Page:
Education is nominally free and compulsory for children ages 7 to 16. For the year 2000, the adult illiteracy rate was estimated at 10.1% (males, 5.3%; females, 14.6%). The government has been responsible for public education since 1905; free secondary education began in 1946, but with far too few public schools to meet the need. Several long-term projects have been initiated to increase literacy and raise living standards among the adults of the remote Sierra and Selva areas. In March 1972, new education legislation enhanced the central authority of the Ministry of Education, granting the government control over all teaching appointments in the public schools and increasing its authority over the private sector. The legislation provided for adult literacy instruction and instituted the concept of a fully staffed six-grade "nuclear" school to serve the rural population. The 1972 law also established Quechua and Aymará as languages of instruction for non-Spanish-speaking Amerindians, especially in the lowest grades. As of 1999, public expenditure on education was estimated at 3.2% of GDP.
As of the early 1980s, the educational system consisted of three levels: nurseries and kindergartens; basic education, consisting of primary and secondary schools; and higher education (preuniversity and university). In 1998 there were 4,185,489 pupils enrolled in primary schools. The number of secondary school students in 1997 was 1,969,501 students, with 106,614 teachers. The pupil-teacher ratio at the primary level was estimated at 25 to 1 in 1999.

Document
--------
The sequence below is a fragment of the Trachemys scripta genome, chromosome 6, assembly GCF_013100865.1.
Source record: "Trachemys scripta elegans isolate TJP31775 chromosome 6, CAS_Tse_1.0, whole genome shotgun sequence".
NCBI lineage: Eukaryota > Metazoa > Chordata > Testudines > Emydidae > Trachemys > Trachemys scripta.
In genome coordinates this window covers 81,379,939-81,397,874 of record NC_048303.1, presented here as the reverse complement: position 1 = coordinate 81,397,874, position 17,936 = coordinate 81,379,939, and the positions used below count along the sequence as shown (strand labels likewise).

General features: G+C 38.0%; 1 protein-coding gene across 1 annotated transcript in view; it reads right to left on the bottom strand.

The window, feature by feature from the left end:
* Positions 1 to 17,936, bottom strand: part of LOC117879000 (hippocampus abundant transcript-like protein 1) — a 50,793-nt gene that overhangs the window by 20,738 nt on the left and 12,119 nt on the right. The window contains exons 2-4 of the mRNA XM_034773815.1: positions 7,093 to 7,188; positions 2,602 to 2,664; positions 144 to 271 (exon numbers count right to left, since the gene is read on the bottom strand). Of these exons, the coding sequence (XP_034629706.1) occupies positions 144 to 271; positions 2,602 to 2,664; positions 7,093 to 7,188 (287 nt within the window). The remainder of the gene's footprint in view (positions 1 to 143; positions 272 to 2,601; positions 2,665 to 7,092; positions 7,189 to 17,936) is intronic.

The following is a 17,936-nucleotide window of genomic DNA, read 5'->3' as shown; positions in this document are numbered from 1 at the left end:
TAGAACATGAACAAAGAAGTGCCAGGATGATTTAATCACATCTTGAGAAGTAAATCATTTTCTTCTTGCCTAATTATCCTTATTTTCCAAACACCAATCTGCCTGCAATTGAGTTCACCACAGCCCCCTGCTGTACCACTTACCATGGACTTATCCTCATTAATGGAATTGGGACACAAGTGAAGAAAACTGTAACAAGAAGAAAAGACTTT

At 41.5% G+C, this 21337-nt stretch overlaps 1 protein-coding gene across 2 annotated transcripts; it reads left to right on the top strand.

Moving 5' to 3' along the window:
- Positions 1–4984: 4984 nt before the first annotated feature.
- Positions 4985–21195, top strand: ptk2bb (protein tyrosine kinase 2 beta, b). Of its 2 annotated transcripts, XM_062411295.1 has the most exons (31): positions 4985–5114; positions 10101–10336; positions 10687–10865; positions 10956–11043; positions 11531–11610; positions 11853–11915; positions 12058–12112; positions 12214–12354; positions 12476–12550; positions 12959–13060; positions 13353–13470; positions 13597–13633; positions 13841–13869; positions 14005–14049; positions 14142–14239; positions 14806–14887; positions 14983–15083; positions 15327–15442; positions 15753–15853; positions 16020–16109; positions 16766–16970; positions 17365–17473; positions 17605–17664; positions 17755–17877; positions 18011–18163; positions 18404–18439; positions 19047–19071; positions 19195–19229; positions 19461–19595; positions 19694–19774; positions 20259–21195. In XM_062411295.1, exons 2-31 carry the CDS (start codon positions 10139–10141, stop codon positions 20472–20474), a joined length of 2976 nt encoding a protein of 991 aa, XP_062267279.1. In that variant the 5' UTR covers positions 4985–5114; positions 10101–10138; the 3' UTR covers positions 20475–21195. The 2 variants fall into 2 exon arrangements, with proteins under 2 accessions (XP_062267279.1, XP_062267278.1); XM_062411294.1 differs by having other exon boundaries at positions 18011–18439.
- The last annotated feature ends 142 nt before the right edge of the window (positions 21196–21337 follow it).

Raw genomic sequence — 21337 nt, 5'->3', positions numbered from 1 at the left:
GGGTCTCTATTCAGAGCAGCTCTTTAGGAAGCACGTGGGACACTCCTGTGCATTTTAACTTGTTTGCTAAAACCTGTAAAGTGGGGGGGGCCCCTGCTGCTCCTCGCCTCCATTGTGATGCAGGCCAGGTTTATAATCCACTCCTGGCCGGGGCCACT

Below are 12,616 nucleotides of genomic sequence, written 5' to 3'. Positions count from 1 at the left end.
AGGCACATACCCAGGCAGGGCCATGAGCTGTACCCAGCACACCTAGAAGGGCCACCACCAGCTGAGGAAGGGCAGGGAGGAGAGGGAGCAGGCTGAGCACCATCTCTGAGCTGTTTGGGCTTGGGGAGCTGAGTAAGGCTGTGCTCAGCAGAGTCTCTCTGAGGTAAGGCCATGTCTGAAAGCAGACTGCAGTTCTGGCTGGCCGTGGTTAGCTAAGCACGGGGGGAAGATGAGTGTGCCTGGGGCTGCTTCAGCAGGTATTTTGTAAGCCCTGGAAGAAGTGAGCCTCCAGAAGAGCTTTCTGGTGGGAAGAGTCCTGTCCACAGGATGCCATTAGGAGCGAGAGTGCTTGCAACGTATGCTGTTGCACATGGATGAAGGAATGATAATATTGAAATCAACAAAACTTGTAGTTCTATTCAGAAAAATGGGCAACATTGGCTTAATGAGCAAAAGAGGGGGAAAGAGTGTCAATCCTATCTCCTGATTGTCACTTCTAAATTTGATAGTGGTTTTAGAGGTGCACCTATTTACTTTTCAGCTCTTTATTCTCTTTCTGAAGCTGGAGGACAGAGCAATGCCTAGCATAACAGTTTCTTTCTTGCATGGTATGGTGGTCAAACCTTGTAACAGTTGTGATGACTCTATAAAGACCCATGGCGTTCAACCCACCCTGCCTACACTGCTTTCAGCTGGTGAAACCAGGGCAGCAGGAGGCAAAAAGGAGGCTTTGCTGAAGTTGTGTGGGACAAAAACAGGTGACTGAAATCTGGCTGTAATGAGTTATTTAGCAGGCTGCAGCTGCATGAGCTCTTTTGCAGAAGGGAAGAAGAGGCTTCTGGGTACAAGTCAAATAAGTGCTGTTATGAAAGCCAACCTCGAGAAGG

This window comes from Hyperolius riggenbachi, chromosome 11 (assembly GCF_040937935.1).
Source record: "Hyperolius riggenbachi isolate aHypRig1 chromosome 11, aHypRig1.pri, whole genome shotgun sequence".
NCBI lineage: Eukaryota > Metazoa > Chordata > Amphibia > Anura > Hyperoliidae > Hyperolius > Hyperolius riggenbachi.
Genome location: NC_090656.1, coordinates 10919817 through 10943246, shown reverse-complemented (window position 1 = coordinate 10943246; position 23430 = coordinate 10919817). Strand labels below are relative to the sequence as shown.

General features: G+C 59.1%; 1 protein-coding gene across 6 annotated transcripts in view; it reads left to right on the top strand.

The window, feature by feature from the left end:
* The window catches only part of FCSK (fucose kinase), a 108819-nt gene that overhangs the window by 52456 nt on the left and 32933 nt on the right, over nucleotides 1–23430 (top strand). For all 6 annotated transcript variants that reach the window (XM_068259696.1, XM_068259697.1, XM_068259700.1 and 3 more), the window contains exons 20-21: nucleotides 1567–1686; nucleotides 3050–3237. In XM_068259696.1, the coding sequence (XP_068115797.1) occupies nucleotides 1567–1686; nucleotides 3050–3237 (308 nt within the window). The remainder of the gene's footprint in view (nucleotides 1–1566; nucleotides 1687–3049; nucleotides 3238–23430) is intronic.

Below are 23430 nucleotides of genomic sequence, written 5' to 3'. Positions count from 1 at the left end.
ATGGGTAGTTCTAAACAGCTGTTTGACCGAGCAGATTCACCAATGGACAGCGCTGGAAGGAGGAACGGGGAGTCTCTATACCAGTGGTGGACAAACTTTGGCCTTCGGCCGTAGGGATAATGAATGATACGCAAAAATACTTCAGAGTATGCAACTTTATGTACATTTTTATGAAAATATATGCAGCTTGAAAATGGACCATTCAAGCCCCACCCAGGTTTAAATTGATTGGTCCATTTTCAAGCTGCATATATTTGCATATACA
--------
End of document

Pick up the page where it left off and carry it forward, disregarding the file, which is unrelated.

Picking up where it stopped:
Institutions of higher education had 45,443 teachers and enrolled 657,586 students in 1997. There is a national university in virtually every major city; the oldest is the National University of San Marcos of Lima, originally founded in 1551. The National University of Engineering and the National University of Agriculture are specialized governmental institutions. The University of San Cristóbal de Huamanga in Ayacucho, founded in the 17th century, was reopened in 1960 and offers mainly technical training. Peru's hard-pressed universities can accept only a fraction of each year's applicants.